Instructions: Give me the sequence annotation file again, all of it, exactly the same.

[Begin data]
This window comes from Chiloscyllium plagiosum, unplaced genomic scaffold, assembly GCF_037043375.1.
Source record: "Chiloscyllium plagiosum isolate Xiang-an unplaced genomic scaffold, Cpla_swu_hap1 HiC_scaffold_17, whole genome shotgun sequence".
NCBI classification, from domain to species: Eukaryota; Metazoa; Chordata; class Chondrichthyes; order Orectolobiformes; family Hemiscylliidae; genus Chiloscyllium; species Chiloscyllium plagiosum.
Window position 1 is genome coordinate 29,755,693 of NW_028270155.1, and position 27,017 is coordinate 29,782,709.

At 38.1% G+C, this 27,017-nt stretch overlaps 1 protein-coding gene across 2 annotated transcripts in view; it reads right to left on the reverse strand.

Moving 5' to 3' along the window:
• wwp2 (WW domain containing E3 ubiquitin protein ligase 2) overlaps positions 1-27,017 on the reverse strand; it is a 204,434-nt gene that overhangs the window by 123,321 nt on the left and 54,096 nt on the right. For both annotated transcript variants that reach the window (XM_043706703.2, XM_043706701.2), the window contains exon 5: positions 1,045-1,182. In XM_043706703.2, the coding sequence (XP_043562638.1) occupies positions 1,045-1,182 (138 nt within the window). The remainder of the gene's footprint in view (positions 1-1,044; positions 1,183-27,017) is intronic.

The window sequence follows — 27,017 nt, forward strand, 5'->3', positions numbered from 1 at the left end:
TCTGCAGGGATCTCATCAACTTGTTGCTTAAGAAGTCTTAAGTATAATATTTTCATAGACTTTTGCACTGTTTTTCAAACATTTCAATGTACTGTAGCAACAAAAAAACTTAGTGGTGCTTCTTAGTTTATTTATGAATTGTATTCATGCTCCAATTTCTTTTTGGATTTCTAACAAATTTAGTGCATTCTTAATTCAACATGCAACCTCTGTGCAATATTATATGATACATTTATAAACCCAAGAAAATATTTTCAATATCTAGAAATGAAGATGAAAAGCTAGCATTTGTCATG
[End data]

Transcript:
This window comes from Chiloscyllium plagiosum, unplaced genomic scaffold, assembly GCF_037043375.1.
Source record: "Chiloscyllium plagiosum isolate Xiang-an unplaced genomic scaffold, Cpla_swu_hap1 HiC_scaffold_17, whole genome shotgun sequence".
NCBI classification, from domain to species: Eukaryota; Metazoa; Chordata; class Chondrichthyes; order Orectolobiformes; family Hemiscylliidae; genus Chiloscyllium; species Chiloscyllium plagiosum.
Window position 1 is genome coordinate 29,755,693 of NW_028270155.1, and position 27,017 is coordinate 29,782,709.

At 38.1% G+C, this 27,017-nt stretch overlaps 1 protein-coding gene across 2 annotated transcripts in view; it reads right to left on the reverse strand.

Moving 5' to 3' along the window:
• wwp2 (WW domain containing E3 ubiquitin protein ligase 2) overlaps positions 1-27,017 on the reverse strand; it is a 204,434-nt gene that overhangs the window by 123,321 nt on the left and 54,096 nt on the right. For both annotated transcript variants that reach the window (XM_043706703.2, XM_043706701.2), the window contains exon 5: positions 1,045-1,182. In XM_043706703.2, the coding sequence (XP_043562638.1) occupies positions 1,045-1,182 (138 nt within the window). The remainder of the gene's footprint in view (positions 1-1,044; positions 1,183-27,017) is intronic.

The window sequence follows — 27,017 nt, forward strand, 5'->3', positions numbered from 1 at the left end:
TCTGCAGGGATCTCATCAACTTGTTGCTTAAGAAGTCTTAAGTATAATATTTTCATAGACTTTTGCACTGTTTTTCAAACATTTCAATGTACTGTAGCAACAAAAAAACTTAGTGGTGCTTCTTAGTTTATTTATGAATTGTATTCATGCTCCAATTTCTTTTTGGATTTCTAACAAATTTAGTGCATTCTTAATTCAACATGCAACCTCTGTGCAATATTATATGATACATTTATAAACCCAAGAAAATATTTTCAATATCTAGAAATGAAGATGAAAAGCTAGCATTTGTCATG